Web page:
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Arts and Entertainment Monday, Sep. 24, 2012 9 years ago

Arrested Redevelopment: fight sprawl, not healthy growth

by: Lisa Nisenson

We're taking a leap here and assuming TWIS readers are behind rebuilding cities. But just in case, raise your hand if you think we need to go tear up more cow fields to build McMansions over water supplies. Thought so.

Both Manatee and Sarasota Counties are climbing out of the foreclosure pit enough to think about the future. Several news organizations are covering this one, and the local pols seem to be saying the right thing, even though the state basically gutted growth management last year.

But here in Sarasota, growth management does not equal more redevelopment. It equals nothing. Several groups (Google “growth Sarasota”) want to be the guardians of controlling rampant growth. In doing so, it seems like they not only fight sprawl, but redevelopment as well. They fight everything.

A couple of points:

  1. You can’t be against sprawl and be against redevelopment at the same time.
  2. One of the tools no-growthers rely on is something called traffic concurrency. We looked up “traffic concurrency Florida" and found a curious paper called “Rethinking the Florida Transportation Concurrency Mandate.” Since we are lazy, we went straight to the end, and there’s a sentence that says “achieving this objective (avoiding congestion) is possible only by allowing low density development in the midst of large arterial roadways and substantial freeway networks.” WTF?  The no-growthers are pushing policies that backfire.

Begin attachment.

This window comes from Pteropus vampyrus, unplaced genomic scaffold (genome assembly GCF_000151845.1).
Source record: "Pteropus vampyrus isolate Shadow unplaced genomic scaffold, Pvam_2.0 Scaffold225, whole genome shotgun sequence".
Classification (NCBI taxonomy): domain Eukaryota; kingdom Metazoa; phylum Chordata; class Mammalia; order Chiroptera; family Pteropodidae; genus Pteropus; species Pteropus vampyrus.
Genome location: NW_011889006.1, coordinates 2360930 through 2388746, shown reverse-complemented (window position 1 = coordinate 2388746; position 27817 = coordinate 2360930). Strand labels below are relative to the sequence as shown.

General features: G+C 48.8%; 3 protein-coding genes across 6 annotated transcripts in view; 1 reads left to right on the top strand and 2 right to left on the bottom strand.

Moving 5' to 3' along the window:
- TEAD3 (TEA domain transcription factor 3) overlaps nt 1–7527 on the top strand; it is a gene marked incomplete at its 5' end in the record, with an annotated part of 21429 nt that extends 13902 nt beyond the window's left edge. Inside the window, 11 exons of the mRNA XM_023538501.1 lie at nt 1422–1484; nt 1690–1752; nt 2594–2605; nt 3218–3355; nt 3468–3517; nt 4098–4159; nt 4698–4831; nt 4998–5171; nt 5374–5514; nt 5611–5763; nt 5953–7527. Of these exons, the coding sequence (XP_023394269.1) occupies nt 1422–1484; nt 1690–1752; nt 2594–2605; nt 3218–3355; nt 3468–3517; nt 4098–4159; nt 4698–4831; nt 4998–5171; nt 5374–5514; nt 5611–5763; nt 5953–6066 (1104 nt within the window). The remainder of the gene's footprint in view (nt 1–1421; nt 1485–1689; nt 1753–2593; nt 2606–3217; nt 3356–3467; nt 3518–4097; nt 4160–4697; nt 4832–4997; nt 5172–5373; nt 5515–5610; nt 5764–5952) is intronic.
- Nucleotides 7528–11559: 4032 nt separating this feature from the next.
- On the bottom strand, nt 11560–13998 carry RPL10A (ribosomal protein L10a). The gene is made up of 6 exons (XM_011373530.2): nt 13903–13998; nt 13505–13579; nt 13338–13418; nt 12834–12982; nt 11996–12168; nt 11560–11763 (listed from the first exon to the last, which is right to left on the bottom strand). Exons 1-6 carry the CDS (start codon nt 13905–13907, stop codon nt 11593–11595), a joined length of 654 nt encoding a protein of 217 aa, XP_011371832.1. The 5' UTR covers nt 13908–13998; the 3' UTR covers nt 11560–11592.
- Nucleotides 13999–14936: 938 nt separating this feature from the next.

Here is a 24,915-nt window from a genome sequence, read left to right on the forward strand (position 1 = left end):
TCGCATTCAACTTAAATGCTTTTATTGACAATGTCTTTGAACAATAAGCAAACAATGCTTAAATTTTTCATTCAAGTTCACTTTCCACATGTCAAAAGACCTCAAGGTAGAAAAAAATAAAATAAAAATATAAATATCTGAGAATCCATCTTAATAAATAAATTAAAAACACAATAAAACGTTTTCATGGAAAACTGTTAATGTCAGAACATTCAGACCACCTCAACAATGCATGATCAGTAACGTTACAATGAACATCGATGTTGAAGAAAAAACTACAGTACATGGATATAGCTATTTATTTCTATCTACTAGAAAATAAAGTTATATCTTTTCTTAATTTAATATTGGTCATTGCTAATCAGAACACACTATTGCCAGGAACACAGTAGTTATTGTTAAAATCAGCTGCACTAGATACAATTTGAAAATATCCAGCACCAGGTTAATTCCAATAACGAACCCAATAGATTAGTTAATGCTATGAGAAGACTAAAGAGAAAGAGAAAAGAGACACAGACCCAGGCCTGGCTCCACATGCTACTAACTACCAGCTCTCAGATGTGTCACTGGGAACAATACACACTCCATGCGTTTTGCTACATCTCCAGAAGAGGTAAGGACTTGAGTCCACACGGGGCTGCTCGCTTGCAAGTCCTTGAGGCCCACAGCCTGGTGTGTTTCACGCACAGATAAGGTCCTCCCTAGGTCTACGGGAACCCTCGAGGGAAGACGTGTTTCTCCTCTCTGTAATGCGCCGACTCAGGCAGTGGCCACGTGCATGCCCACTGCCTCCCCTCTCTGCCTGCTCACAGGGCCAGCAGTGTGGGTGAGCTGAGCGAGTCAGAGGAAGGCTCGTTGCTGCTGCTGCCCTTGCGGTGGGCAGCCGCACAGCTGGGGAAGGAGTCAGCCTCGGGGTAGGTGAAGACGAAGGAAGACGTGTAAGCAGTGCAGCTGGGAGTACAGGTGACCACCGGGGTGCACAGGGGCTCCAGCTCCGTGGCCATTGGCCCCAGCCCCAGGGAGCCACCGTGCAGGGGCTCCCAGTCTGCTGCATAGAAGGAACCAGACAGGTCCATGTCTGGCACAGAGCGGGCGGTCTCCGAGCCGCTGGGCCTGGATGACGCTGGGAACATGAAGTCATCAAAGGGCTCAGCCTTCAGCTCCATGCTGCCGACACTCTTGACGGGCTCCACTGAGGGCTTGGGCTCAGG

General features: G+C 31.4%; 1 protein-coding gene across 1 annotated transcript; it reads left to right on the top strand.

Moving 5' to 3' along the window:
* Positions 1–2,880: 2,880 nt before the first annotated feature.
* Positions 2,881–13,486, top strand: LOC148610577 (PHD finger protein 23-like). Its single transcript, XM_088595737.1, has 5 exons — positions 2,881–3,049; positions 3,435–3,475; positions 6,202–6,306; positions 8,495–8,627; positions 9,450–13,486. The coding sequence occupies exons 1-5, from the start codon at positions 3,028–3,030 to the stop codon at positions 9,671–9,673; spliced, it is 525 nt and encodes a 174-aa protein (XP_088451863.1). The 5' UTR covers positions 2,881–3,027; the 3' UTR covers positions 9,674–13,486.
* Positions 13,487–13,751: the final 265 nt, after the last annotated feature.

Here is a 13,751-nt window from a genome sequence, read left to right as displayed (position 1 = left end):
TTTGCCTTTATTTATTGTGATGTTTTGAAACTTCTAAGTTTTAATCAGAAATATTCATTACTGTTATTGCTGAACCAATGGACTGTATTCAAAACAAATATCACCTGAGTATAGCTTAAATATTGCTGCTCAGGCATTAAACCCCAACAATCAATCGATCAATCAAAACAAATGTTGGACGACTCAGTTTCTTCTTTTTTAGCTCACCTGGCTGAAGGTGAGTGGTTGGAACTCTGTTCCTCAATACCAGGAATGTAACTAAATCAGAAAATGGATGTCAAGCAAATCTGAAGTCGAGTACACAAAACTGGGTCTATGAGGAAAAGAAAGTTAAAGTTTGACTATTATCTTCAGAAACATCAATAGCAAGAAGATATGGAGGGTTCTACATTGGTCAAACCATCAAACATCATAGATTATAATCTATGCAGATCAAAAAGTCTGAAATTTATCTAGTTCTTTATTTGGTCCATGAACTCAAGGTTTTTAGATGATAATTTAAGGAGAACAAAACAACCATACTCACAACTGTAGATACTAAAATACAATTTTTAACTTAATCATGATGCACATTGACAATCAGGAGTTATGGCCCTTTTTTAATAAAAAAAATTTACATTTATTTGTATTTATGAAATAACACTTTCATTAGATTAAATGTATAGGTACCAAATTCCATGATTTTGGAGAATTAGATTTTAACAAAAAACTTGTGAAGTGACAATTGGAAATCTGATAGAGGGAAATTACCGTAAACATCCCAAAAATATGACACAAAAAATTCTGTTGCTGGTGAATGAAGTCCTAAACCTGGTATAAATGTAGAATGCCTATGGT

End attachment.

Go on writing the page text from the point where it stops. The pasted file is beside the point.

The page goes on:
3.  Concurrency basically says build more roads as growth comes in, but that can’t happen in cities. The whole concurrency thing is a ruse to stop development. Yes, we need to make sure roads, parking and such is in order, but plenty of cities have added plenty of redevelopment and lived to see people moving about nicely. They usually do it by coordinating land and transportation planning, something concurrency doesn't let you do and something the no-growth crowd is fighting. They not only fight the problem, they fight the solution.
  4. No-growthers also have this thing about new growth paying its own way. So those of us who are newcomers are “the problem.” But look around: All those bursting pipes and beach closings show that old growth actually never paid its way.
  5. Finally --- and we can’t say this enough --- the market is craving more work and living space closer to where there is a “there,” like downtowns. Folks with high SRiQ scores actually like to walk, enjoy the fact that transit is there for us, and don’t think that taller buildings send out toxic killer plumes. We like the things no-growthers fight because they are part of great places and a better deal for taxpayers, and it’s about time we said so. Loudly.

Sure, there can be rotten redevelopment just as there is bad sprawl. However, with the growth rules lifted, that means that opposition to redevelopment will send demand to where it is easy to build. It’s called sprawl.

We are fired up on this one just like TWIS is fired up about the noise ordinance and how people are treated downtown. We are fired up about how to make a great city. In four sentences or so, what would you tell the city about planning for the future?  

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